However, representations obtained by classifiers such as AlexNet have their limitations. In particular, since the network is trained to label messages of one class (dog, cat, car, volcano), the rest of the information - no matter how useful it can be for other tasks - it will ignore. For example, representations may not capture the background of images if labels refer only to objects in the foreground. A possible solution is to give more comprehensive training signals, for example, detailed image descriptions: not just a “dog,” but “a Corgi catches frisbee in a sunny park.” However, such labels are difficult to affix, especially on a large scale, and they may still not be enough to perceive all the information necessary to complete the task. The basic premise of learning without a teacher is that the best way to learn easily portable representations is to try to learn all that is possible about the data.

If the concept of transference through the training of representations seems too abstract to you, imagine a child who has learned to draw people in the style of “stick, stick, cucumber”. He discovered a representation of a person’s appearance, which is both very compact and well adapted. Complementing each figure with certain features, he can create portraits of all classmates: glasses for his best friend, a beloved red T-shirt to his schoolmate. And he developed this skill not in order to fulfill a specific task or receive a reward, but in response to a basic need to display the world around him.

Learning through creativity: generative models

Perhaps the simplest goal of learning without a teacher is to train the algorithm to create its own data examples. T.N. generative models should not only reproduce the data on which they were trained (this is simply an uninteresting “remembering”), but create a model of the class from which the data was taken. Not a specific photograph of a horse or rainbow, but a set of photographs of horses and rainbows; not a specific statement of a particular speaker, but the general distribution of verbal statements. The basic principle of generative models is that the possibility of creating a convincing example of the data is the strongest evidence that they are understood: as Richard Feynman said, “that which I cannot create, I do not understand.”

So far, the most successful generative model for images remains the generative-adversarial network.(GSS), in which two networks - the generator and the discriminator - enter the recognition competition, similar to the competition of a fake specialist and a detective. The generator produces images, trying to make the discriminator believe in their reality; the discriminator is rewarded for detecting fakes. The generated images are first random and sloppy, then improved over many approaches, and the dynamic interaction of networks leads to the appearance of increasingly realistic images, which in many cases cannot be distinguished from real photos. GSS can also provide detailed landscapes based on rough sketches of users.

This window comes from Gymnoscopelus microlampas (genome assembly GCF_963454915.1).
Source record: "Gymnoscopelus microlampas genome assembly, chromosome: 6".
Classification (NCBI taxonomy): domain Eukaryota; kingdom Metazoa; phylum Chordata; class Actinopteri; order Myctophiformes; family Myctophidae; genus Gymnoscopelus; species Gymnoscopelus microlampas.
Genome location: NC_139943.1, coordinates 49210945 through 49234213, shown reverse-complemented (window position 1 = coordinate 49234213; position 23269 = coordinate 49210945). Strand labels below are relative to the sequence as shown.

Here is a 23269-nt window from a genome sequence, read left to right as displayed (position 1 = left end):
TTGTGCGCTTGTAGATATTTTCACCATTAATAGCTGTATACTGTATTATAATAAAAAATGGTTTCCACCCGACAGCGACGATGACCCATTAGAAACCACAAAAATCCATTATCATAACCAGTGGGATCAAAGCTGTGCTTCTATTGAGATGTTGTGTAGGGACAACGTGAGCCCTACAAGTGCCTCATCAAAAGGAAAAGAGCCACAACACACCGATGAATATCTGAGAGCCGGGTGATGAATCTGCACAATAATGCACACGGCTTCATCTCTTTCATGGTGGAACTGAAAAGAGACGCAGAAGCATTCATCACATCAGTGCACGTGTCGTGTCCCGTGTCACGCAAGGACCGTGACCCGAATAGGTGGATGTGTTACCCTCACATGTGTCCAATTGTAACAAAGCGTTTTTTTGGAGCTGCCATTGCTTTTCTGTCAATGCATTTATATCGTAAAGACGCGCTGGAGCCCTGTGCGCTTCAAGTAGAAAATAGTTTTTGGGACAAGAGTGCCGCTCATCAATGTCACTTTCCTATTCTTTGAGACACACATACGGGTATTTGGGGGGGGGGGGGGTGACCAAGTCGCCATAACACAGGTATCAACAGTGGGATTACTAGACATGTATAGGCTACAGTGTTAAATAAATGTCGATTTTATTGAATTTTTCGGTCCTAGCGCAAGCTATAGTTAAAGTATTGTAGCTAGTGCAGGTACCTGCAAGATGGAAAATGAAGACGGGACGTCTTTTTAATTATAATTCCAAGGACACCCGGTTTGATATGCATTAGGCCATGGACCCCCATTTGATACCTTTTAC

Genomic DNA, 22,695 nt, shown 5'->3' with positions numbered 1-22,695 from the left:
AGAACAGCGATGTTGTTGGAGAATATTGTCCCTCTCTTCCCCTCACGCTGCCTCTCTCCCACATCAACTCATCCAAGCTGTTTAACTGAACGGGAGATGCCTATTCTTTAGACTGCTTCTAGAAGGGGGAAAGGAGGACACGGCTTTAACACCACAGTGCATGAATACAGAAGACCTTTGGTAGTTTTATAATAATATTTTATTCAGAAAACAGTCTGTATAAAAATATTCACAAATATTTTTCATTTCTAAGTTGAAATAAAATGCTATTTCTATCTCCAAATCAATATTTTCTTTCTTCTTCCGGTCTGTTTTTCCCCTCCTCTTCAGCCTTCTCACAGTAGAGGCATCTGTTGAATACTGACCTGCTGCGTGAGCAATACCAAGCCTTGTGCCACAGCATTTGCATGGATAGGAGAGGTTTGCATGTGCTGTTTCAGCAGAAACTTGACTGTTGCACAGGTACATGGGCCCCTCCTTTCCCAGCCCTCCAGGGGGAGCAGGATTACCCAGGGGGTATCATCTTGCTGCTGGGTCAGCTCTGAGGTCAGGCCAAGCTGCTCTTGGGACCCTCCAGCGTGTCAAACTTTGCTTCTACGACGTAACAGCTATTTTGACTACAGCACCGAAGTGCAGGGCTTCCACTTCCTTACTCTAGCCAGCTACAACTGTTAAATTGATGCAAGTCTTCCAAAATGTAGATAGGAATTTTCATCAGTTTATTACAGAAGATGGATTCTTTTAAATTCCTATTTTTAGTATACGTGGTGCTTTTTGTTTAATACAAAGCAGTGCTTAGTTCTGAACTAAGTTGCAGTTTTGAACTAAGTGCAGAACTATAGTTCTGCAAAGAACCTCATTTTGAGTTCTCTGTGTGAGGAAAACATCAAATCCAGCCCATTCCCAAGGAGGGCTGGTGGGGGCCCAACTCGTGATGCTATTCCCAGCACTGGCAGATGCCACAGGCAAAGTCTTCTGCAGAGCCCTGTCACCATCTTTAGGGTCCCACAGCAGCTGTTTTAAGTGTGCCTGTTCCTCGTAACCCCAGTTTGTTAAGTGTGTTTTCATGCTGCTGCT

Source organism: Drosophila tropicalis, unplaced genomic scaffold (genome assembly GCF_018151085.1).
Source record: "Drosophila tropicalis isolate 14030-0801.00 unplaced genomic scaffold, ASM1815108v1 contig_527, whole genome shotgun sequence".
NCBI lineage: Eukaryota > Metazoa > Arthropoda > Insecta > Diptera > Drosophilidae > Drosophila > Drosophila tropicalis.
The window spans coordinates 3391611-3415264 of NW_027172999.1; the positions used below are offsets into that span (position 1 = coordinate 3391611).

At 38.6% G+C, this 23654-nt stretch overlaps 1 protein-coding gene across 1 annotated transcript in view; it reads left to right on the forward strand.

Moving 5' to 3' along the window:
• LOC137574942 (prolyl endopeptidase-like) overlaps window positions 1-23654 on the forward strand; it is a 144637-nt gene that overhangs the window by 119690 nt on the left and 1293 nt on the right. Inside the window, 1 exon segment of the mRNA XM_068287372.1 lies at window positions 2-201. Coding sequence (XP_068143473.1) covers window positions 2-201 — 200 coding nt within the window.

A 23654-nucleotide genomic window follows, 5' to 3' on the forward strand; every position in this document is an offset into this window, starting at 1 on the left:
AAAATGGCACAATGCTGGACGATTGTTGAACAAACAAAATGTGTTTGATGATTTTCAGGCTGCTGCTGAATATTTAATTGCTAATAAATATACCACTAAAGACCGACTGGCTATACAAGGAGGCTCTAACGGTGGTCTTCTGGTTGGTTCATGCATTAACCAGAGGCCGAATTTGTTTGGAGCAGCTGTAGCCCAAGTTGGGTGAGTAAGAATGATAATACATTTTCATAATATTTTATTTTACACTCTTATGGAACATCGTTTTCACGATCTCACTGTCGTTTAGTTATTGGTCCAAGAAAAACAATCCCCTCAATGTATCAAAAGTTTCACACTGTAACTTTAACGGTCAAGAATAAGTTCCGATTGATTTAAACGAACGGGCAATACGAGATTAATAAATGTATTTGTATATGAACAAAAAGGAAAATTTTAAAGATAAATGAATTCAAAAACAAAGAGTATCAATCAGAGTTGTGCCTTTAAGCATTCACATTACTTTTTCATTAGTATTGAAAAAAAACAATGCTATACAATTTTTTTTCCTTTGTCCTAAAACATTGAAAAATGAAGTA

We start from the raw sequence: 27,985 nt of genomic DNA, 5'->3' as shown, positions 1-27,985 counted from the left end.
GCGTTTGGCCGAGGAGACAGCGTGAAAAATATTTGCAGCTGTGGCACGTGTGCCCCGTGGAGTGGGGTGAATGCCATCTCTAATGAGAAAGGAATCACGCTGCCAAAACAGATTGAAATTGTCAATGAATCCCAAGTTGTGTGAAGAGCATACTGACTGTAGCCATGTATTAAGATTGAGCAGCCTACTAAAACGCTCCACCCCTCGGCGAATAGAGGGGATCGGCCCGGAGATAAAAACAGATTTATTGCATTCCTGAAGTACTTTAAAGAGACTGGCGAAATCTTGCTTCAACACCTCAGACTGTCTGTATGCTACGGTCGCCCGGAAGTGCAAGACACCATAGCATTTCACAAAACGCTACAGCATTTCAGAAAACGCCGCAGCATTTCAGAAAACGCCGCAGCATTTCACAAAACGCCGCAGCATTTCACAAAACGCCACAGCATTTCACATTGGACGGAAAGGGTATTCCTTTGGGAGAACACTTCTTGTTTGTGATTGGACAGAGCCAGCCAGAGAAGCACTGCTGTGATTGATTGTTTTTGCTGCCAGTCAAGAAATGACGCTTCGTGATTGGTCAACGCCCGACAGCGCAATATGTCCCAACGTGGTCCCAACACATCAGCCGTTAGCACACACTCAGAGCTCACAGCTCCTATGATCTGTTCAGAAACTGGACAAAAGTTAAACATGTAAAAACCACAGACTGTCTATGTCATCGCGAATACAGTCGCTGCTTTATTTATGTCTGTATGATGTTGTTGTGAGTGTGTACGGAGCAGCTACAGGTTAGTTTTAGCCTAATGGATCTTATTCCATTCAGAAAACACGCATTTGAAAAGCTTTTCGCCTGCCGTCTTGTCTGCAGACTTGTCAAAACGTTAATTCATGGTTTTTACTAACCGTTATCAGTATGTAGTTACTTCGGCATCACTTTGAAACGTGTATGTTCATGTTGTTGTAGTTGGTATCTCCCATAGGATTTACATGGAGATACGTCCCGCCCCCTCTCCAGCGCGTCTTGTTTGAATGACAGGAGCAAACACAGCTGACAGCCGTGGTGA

A single glance at the images below will be enough to make sure that the network has learned to portray the many key features of the photographs on which it was trained - the structure of animal bodies, the texture of the grass and the details of the play of light and shadow (even in reflection of a soap bubble). A careful study reveals small anomalies, such as an extra leg in a white dog and a strange right angle in the jets of one of the fountains. Although the creators of generative models are trying to get rid of such imperfections, the fact that we can see them speaks of one of the advantages of reconstructing such familiar data as images: by studying samples, researchers can understand what the model has learned and what has not yet.

Creation through prediction

Another noteworthy family of networks in a teacherless class is autoregressive models, in which data is broken into small pieces, each of which the model predicts in turn. Such models can be used to generate data in the following way: first, the network guesses what is going on, feed this conjecture into its input, and it guesses again. The most famous example is the language model, where each next word is predicted based on the previous ones: this model works with text predictions that appear in various applications and when sending an email. Recent developments in language modeling allow you to create surprisingly reasonable passages - for example, taken from the OpenAI GPT-2 :